II. WHO ENFORCES HITECH?
The Office for Civil Rights (“OCR”) of the United States Department of Health and Human Services (“HHS”) is the primary enforcement authority for HITECH. Prior to HITECH, the OCR enforced the HIPAA privacy rules and the Centers for Medicare and Medicaid Services (“CMS”) enforced the security rules. Other federal agencies, such as CMS with the Electronic Health Record (“EHR”) Incentive, may continue to have interests in ensuring in HITECH compliance, but HHS has the primary enforcement authority.
As an alternative form of enforcement, state attorneys general also may bring suit in federal courts on behalf of their residents to enforce HITECH. 42 U.S.C. § 1320d-5(d).
III. WHO DOES IT APPLY TO?
HITECH applies to covered entities (“CEs”) which primarily consist of hospitals and physicians. It also applies to business associates (“BAs”) which are people or entities that conduct work on behalf of CEs and handle PHI.
Lawyers who handle PHI through their work for CEs or other BAs are considered BAs. As a result, most health care and medical malpractice attorneys are subject to these regulations.
IV. WHAT DOES IT DO?
A. Preempts State Law
HITECH preempts any contrary provisions of state law. The only exceptions occur when the OCR determines that the state law is necessary, the state law involves controlled substances, or the state law is stricter than the HITECH requirements.
B. Imposes HIPAA Privacy and Security Regulations on BAs
Under HITECH, HIPAA privacy and security regulations are codified to apply not only to CEs, but also to BAs. Prior to HITECH, BAs were not subject to the HIPAA security rules. BAs are now subject to the administrative, physical, and technical security requirements under HIPAA. This is a substantial change because BAs will be required to implement new policies and procedures to ensure compliance with HITECH. An extensive analysis of what used to be required of BAs and the new security compliance requirements for BAs can be found in the HITECH Task Force’s Security Compliance for Business Associates cross-walk located at:
BAs must comply with the privacy requirements as well. BA compliance with the privacy regulations is typically handled through entering into a business associate contracts (“BAC”). BACs are used by CEs and BAs to ensure that any BAs working for CEs are in compliance with the HITECH Act. 42 U.S.C. § 17938.
Additional changes to the HIPAA privacy provisions under HITECH include: expanded accounting disclosures (42 U.S.C. § 17935(c)), changes to the minimum necessary standard for disclosures (42 U.S.C. § 17935(b)), restrictions on disclosures to health plans (42 U.S.C. § 17935(a)), a prohibition on the sale of PHI (42 U.S.C. § 17935(d)), mandated access for patients to electronic PHI in EHR (42 U.S.C. § 17935(e)), new restrictions on marketing (42 U.S.C. § 17936(a)), and changes to the fundraising rule (42 U.S.C. § 17936(b)). HIPAA had regulations in most of these areas; however, HITECH increased and expanded the requirements.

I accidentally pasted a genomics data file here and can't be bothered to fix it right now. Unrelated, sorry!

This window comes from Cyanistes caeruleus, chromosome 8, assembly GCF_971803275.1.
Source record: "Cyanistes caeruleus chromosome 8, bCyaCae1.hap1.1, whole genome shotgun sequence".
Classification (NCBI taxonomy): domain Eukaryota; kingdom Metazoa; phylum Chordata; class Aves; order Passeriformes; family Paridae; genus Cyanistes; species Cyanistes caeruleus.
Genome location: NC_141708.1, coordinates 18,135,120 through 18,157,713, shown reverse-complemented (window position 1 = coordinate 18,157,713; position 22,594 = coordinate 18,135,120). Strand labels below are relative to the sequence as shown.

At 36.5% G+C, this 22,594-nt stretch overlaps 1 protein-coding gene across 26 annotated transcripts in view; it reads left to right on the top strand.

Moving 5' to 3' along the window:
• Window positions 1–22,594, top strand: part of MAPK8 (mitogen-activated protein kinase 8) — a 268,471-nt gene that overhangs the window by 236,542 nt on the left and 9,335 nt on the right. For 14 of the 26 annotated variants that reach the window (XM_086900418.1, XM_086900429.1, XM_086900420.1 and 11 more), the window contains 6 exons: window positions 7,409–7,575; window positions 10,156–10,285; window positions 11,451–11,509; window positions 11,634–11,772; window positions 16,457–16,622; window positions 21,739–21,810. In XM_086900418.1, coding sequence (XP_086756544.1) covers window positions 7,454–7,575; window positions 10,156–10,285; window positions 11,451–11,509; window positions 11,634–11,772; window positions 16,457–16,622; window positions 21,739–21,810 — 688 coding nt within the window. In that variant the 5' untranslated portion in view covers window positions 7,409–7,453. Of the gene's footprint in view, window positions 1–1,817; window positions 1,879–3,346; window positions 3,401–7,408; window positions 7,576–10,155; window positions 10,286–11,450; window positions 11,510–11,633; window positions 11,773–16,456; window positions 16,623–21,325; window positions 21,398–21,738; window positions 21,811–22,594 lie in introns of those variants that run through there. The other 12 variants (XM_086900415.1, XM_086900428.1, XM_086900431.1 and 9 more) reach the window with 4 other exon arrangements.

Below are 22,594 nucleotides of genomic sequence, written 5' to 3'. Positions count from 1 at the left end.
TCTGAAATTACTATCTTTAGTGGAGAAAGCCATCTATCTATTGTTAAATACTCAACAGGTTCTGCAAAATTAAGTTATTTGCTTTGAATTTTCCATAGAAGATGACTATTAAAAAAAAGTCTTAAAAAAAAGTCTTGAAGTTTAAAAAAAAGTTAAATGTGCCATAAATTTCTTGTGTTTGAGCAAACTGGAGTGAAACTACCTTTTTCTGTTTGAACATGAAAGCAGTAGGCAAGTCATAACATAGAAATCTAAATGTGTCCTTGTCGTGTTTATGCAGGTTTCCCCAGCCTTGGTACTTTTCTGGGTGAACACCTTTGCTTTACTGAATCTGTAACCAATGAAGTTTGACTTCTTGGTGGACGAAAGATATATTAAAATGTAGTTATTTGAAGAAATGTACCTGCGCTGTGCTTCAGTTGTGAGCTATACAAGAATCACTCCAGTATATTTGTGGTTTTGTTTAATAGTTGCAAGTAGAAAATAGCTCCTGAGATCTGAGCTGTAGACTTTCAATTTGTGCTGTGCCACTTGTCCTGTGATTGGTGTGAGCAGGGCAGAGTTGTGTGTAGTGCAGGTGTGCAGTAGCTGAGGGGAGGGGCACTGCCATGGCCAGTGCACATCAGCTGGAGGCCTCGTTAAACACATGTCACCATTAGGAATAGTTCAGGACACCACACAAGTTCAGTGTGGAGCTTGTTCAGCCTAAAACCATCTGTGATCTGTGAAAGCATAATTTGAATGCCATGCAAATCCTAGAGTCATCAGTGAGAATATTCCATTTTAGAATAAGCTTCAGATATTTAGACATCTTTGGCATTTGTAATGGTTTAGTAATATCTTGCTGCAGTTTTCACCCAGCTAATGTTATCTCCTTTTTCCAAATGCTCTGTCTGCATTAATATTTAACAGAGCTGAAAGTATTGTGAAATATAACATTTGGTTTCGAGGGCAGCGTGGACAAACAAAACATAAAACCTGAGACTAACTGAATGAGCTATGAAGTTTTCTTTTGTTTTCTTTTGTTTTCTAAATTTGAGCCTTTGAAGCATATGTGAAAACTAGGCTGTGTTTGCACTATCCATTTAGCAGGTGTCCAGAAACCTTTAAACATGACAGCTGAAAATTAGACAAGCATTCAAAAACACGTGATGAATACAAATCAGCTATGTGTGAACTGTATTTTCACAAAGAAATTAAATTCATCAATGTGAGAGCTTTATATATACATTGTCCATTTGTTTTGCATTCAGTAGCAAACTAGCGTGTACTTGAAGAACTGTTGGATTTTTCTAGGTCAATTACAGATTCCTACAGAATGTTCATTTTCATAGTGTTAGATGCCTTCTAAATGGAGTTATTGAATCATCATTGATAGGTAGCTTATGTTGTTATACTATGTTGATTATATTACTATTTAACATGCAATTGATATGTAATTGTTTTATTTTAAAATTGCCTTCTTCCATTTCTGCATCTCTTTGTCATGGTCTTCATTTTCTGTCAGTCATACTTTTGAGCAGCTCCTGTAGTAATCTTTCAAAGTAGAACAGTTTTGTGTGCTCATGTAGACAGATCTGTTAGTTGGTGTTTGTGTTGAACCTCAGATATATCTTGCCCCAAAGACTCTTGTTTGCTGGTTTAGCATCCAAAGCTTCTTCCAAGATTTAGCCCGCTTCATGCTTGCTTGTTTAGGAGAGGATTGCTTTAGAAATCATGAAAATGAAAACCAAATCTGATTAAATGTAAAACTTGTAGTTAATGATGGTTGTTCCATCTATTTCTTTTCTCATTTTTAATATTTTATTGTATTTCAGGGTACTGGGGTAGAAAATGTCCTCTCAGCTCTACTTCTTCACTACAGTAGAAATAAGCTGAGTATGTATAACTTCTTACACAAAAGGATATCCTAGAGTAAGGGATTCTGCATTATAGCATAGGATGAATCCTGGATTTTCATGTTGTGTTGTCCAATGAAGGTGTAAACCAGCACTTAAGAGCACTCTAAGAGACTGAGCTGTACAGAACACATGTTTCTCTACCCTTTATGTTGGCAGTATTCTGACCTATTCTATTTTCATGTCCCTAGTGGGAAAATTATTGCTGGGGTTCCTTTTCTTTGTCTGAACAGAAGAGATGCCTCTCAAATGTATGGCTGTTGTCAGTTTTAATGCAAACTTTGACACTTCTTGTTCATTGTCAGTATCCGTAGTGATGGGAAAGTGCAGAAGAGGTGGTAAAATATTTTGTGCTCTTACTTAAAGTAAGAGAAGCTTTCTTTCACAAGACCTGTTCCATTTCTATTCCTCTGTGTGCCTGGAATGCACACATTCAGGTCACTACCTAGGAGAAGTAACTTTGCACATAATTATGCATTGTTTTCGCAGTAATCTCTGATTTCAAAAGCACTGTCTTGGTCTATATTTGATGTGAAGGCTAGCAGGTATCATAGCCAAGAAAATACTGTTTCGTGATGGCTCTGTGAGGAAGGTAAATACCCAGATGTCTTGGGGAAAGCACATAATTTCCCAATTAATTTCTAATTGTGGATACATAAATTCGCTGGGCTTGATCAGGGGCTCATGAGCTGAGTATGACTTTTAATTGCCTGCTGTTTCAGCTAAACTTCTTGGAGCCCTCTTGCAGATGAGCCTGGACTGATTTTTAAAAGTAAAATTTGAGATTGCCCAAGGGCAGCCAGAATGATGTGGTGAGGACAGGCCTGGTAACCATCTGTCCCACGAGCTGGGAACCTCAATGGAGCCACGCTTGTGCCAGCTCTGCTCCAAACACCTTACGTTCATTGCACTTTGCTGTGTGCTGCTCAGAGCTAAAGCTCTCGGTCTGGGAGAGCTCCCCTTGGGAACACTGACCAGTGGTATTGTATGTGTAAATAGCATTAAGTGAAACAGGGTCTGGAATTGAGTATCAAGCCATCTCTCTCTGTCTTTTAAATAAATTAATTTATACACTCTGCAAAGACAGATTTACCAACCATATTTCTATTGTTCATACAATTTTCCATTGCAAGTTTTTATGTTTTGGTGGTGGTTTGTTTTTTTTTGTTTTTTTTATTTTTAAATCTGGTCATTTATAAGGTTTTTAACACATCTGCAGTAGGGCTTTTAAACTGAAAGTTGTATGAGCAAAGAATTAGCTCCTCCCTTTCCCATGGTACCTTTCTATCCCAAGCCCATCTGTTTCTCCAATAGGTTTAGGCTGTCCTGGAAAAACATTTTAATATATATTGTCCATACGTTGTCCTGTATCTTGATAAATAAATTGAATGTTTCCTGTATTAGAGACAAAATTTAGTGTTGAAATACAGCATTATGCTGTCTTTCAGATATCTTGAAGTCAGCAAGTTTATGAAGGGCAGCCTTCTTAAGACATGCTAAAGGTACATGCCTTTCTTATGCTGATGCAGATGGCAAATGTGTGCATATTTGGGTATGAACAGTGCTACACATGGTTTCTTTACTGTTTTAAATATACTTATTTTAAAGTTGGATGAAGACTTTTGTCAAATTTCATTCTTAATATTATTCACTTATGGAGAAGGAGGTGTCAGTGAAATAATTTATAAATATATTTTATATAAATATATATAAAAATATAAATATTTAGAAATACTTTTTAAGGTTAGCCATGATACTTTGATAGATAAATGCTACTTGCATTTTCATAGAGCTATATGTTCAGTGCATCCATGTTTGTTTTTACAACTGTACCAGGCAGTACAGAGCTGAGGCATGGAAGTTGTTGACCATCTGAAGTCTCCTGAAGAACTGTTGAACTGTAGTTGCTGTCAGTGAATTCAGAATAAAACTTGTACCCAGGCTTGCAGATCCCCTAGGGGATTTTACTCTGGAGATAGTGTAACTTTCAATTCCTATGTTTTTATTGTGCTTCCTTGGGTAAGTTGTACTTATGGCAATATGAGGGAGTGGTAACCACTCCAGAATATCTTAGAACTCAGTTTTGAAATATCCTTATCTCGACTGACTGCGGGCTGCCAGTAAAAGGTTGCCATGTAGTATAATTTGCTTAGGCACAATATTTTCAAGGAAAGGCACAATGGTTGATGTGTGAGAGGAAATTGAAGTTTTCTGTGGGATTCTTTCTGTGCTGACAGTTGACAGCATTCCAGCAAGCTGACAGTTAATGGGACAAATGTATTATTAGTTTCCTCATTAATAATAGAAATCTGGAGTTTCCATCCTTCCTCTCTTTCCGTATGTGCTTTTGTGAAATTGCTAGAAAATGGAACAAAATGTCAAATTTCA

C. Imposes Security Breach Notification Requirements
HITECH also creates new security breach notification requirements. A breach notification obligation occurs when there is a breach of unsecured PHI by a CE or a BA. Both the term “breach” and “unsecured PHI” have specific definitions that help CEs and BAs to understand when certain timing and notifications requirements under HITECH kick in. A “breach” is defined in 42 U.S.C. § 17921(1) as “the unauthorized acquisition, access, use or disclosure of protected health information which compromises the security or privacy of such information, except where an unauthorized person to whom such information is disclosed would not reasonably have been able to retain such information.” Unsecured PHI is defined as PHI that is not secured “through the use of a technology or methodology, specified by the [HHS] Secretary in guidance that renders PHI ‘unusable, unreadable, or indecipherable to unauthorized individuals’” 45 C.F.R. § 164.402.
CEs and BAs will look to attorneys for assistance to understand when timing and notification restrictions have been triggered. Attorneys will also advise their clients about reducing the risk of a potential breach.
V. WHY SHOULD I CARE?
If you practice in the area of health law, and have any medical provider like a physician, nurse or hospital as a client, it is highly likely that HITECH applies to you. You will need to take the appropriate steps to ensure you are in compliance with HITECH.
Your clients who qualify as CEs and BAs will also look to you for assistance in complying with the HITECH requirements. More specifically, your clients will need assistance in understanding HITECH’s application due to its recent implementation, continuing tweaks to compliance deadlines, and ongoing clarifications. Failure to comply with the HITECH provisions will likely result in significant sanctions, including: civil penalties (42 U.S.C. § 17939(c) – (d)), criminal prosecution and audits (42 U.S.C. § 17940).
VI. WHAT RESOURCES SHOULD I LOOK AT?
HITECH Act – 42 U.S.C. § 300jj et seq.
42 U.S.C. § 17921 et seq.
111 P.L. 5
HITECH Breach Rule - 45 C.F.R. Parts 160 and 164
HIPAA Privacy and Security Rules – 45 C.F.R. Parts 160, 162, and 164
VII. WHERE ELSE CAN I GO FOR HELP?
The following websites provide additional assistance on understanding HITECH:
The ABA HITECH task force:
The Office of Civil Rights:
The Office of the National